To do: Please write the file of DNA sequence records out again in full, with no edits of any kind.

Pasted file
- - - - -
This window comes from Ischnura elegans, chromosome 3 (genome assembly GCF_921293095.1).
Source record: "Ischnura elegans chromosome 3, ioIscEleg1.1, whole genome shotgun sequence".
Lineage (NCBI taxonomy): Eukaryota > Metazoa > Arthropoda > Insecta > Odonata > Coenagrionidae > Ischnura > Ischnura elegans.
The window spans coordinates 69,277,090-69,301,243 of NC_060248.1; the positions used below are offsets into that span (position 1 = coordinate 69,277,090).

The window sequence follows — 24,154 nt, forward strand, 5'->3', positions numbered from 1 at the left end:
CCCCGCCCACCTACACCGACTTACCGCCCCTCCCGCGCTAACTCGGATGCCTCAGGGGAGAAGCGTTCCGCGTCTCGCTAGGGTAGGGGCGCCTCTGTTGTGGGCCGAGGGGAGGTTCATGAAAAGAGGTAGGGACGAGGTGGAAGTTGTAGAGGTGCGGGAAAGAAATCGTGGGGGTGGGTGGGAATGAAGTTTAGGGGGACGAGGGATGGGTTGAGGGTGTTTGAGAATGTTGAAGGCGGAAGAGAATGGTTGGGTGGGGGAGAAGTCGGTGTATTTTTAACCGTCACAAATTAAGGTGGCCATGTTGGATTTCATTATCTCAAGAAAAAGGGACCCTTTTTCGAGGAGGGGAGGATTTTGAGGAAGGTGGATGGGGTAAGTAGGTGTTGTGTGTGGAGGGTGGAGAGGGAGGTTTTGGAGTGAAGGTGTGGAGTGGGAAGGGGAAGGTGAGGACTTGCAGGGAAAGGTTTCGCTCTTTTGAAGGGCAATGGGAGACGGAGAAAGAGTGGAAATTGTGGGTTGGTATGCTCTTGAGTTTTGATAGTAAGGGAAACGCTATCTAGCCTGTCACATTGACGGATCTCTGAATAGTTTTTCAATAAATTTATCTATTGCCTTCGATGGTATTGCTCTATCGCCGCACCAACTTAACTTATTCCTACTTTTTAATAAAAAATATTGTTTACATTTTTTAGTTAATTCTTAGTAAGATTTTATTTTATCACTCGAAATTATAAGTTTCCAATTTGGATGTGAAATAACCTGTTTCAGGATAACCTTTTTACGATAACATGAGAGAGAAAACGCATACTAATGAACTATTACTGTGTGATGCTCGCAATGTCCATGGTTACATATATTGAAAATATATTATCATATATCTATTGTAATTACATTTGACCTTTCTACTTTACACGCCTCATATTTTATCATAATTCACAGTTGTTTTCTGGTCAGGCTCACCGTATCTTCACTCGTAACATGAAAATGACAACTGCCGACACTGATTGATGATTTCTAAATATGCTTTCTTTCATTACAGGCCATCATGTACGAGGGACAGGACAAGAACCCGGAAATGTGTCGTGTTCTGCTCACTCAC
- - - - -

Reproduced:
This window comes from Ischnura elegans, chromosome 3 (genome assembly GCF_921293095.1).
Source record: "Ischnura elegans chromosome 3, ioIscEleg1.1, whole genome shotgun sequence".
Lineage (NCBI taxonomy): Eukaryota > Metazoa > Arthropoda > Insecta > Odonata > Coenagrionidae > Ischnura > Ischnura elegans.
The window spans coordinates 69,277,090-69,301,243 of NC_060248.1; the positions used below are offsets into that span (position 1 = coordinate 69,277,090).

The window sequence follows — 24,154 nt, forward strand, 5'->3', positions numbered from 1 at the left end:
CCCCGCCCACCTACACCGACTTACCGCCCCTCCCGCGCTAACTCGGATGCCTCAGGGGAGAAGCGTTCCGCGTCTCGCTAGGGTAGGGGCGCCTCTGTTGTGGGCCGAGGGGAGGTTCATGAAAAGAGGTAGGGACGAGGTGGAAGTTGTAGAGGTGCGGGAAAGAAATCGTGGGGGTGGGTGGGAATGAAGTTTAGGGGGACGAGGGATGGGTTGAGGGTGTTTGAGAATGTTGAAGGCGGAAGAGAATGGTTGGGTGGGGGAGAAGTCGGTGTATTTTTAACCGTCACAAATTAAGGTGGCCATGTTGGATTTCATTATCTCAAGAAAAAGGGACCCTTTTTCGAGGAGGGGAGGATTTTGAGGAAGGTGGATGGGGTAAGTAGGTGTTGTGTGTGGAGGGTGGAGAGGGAGGTTTTGGAGTGAAGGTGTGGAGTGGGAAGGGGAAGGTGAGGACTTGCAGGGAAAGGTTTCGCTCTTTTGAAGGGCAATGGGAGACGGAGAAAGAGTGGAAATTGTGGGTTGGTATGCTCTTGAGTTTTGATAGTAAGGGAAACGCTATCTAGCCTGTCACATTGACGGATCTCTGAATAGTTTTTCAATAAATTTATCTATTGCCTTCGATGGTATTGCTCTATCGCCGCACCAACTTAACTTATTCCTACTTTTTAATAAAAAATATTGTTTACATTTTTTAGTTAATTCTTAGTAAGATTTTATTTTATCACTCGAAATTATAAGTTTCCAATTTGGATGTGAAATAACCTGTTTCAGGATAACCTTTTTACGATAACATGAGAGAGAAAACGCATACTAATGAACTATTACTGTGTGATGCTCGCAATGTCCATGGTTACATATATTGAAAATATATTATCATATATCTATTGTAATTACATTTGACCTTTCTACTTTACACGCCTCATATTTTATCATAATTCACAGTTGTTTTCTGGTCAGGCTCACCGTATCTTCACTCGTAACATGAAAATGACAACTGCCGACACTGATTGATGATTTCTAAATATGCTTTCTTTCATTACAGGCCATCATGTACGAGGGACAGGACAAGAACCCGGAAATGTGTCGTGTTCTGCTCACTCAC